Their ship wrecked and sinking, but bulk of their crew dead, what remains of their debris glides out of the fog and into the open sea, and the approaching ships of King Kryos… Once again taking up the lyre to turn against the King’s ships, but a misstep in the cord results in the Stands of Fate blasting his own already weak party…

They wake, apparently hours later, below decks of the King’s ship and chained to the oars. Stripped of their gear and the Strands of Fate now in the hands of King Kryos they begin to formulate a plan to overpower the guards, which involved everyone going nuts. Meanwhile King Kryos calls out to the gods, demanding they submit to his will, now that the Strands of Fate are in his hands. This creates enough of a distraction that the party are able to defeat the guards and release their binds as well as the other slaves, without notice. They move to take the ship and a battle ensues ending with King Kryos’ death at the hands of the party’s mysterious Greek rogue. The King’s other ship, witnessing the slaughter sail away to report their leader’s death.

The ship and the surviving slaves now in their control as well as the Strands of Fate in their possession once more, they set a course for Crete, their journey plagued with ever present storms…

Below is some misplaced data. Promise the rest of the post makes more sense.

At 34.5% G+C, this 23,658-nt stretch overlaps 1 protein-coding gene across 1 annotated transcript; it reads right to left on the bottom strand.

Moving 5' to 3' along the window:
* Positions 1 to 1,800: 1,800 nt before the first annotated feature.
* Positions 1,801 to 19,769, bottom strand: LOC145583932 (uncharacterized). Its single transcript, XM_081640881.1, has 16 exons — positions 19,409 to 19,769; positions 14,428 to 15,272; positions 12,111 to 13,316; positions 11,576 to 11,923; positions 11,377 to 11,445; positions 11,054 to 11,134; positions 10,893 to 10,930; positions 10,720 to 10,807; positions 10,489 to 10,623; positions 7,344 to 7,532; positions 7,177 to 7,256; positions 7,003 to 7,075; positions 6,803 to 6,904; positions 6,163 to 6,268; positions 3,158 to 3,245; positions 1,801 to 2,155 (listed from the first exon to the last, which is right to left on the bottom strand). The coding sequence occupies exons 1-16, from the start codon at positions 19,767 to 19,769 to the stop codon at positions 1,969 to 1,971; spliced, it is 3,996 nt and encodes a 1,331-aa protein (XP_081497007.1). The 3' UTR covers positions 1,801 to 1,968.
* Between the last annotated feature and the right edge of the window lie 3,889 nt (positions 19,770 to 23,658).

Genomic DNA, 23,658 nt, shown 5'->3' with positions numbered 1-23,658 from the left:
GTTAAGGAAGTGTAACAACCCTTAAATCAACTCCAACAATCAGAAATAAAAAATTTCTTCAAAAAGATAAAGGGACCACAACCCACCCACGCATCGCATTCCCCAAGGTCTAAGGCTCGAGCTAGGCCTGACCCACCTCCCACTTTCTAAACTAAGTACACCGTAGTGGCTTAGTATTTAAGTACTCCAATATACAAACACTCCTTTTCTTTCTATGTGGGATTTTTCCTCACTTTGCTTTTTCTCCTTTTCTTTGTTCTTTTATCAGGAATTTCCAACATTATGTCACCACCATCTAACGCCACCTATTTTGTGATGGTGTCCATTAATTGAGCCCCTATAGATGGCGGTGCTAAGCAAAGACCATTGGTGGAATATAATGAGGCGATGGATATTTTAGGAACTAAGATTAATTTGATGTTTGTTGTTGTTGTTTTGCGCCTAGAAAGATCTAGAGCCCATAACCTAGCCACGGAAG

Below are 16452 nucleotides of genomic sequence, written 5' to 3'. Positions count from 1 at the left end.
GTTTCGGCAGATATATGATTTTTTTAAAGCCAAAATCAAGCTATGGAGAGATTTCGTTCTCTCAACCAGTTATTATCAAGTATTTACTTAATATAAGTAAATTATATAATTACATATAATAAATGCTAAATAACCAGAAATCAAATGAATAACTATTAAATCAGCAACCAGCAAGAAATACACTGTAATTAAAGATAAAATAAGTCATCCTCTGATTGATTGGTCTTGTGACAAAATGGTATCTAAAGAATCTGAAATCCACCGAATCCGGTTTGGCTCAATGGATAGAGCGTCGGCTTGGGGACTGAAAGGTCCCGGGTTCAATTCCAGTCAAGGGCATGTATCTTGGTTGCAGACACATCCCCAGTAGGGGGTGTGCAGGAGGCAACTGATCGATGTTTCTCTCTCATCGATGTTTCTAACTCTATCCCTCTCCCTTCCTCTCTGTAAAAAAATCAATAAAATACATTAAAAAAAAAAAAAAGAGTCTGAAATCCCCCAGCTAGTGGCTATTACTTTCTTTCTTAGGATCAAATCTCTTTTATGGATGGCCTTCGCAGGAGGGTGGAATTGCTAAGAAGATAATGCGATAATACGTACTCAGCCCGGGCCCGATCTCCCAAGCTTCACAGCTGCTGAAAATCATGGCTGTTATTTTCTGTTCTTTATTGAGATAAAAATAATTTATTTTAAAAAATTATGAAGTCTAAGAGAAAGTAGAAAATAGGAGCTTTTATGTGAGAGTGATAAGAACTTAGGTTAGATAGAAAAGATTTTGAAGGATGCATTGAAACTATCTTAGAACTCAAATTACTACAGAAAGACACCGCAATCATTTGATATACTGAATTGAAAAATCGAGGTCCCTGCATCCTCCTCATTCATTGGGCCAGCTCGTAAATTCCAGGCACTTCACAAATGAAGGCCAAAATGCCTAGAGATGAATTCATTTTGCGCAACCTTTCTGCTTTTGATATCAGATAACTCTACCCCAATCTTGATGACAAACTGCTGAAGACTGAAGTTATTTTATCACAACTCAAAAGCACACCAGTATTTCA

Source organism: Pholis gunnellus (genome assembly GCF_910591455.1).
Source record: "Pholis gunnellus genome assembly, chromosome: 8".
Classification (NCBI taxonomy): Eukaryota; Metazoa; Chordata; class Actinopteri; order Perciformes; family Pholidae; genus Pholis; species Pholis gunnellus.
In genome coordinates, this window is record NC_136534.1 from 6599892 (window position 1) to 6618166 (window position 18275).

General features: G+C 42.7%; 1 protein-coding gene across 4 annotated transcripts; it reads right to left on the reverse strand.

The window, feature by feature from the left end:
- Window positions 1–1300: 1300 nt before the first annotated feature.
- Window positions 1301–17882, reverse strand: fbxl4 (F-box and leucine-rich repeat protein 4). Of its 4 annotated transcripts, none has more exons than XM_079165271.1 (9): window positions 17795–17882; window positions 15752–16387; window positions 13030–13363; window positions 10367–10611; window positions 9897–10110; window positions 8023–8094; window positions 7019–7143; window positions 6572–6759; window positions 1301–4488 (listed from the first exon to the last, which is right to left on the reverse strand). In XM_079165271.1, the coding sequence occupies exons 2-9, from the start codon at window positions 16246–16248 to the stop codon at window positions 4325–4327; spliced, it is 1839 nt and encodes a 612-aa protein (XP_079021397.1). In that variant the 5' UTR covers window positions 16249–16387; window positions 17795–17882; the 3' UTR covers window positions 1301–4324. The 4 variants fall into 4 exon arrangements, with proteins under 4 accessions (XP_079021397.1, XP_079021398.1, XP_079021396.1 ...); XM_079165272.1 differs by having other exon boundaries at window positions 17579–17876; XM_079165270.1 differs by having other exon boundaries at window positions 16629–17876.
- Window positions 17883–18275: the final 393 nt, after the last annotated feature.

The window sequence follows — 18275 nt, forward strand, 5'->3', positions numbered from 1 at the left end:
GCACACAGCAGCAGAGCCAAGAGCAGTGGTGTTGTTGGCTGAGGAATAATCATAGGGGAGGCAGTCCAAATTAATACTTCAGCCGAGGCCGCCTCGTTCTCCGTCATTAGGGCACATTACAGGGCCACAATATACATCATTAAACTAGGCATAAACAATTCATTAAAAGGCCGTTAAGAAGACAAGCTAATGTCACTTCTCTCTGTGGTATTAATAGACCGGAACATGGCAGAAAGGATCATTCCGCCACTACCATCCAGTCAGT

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Taking the Prize
Last battle of Troy

Given special orders by King Kryos, the party accompanied by a pair of slingers and three strong spearmen the team have served as a unit for many years leading up to the conclusion of the war. They rushed through the streets of Troy in the midst of battle to find their path barred by the Trojans at every turn. Despite the loss of three of their number they make their final push into the government complex, where the Trojans have secured a most unusual treasure.

Protected by a veil of moonlight, a golden lyre sits atop a marble pedestal, guarded by a priestess of Hecate and a band of Trojan soldiers. After a fierce battle the party decides to hold control of the building while deciding what to do with this stringed musical instrument. Their first attempt, involved knocking it off the pedestal and allowing it to strike the floor. The shriek of sound tears at their souls causing them harm. Thus it is learned this is no normal instrument. Securing it in no less than three sack the party decided to return to the King immediately with the prize, least this artifact falls back into enemy hands.

The fighting in the streets continued as the city burned around them, but the resolved to fight their way through until they were able to reach friendly forces who then escorted them out of the city. The light of day break greeted the Greek ships as they made their way onto the beach. disembarking the ship, King Kryos eager to claim his prize, pushes his way past the weary Greek warriors to the party. After a brief exchange about payment which only serves to infuriate the King they agree to hand over the Lyre. But when the sacks are removed, it is not the Lyre but a broken crate lid that is discovered, much to the befuddlement of all… One of the spear-men, by the name of Argyros is also conspicuously missing.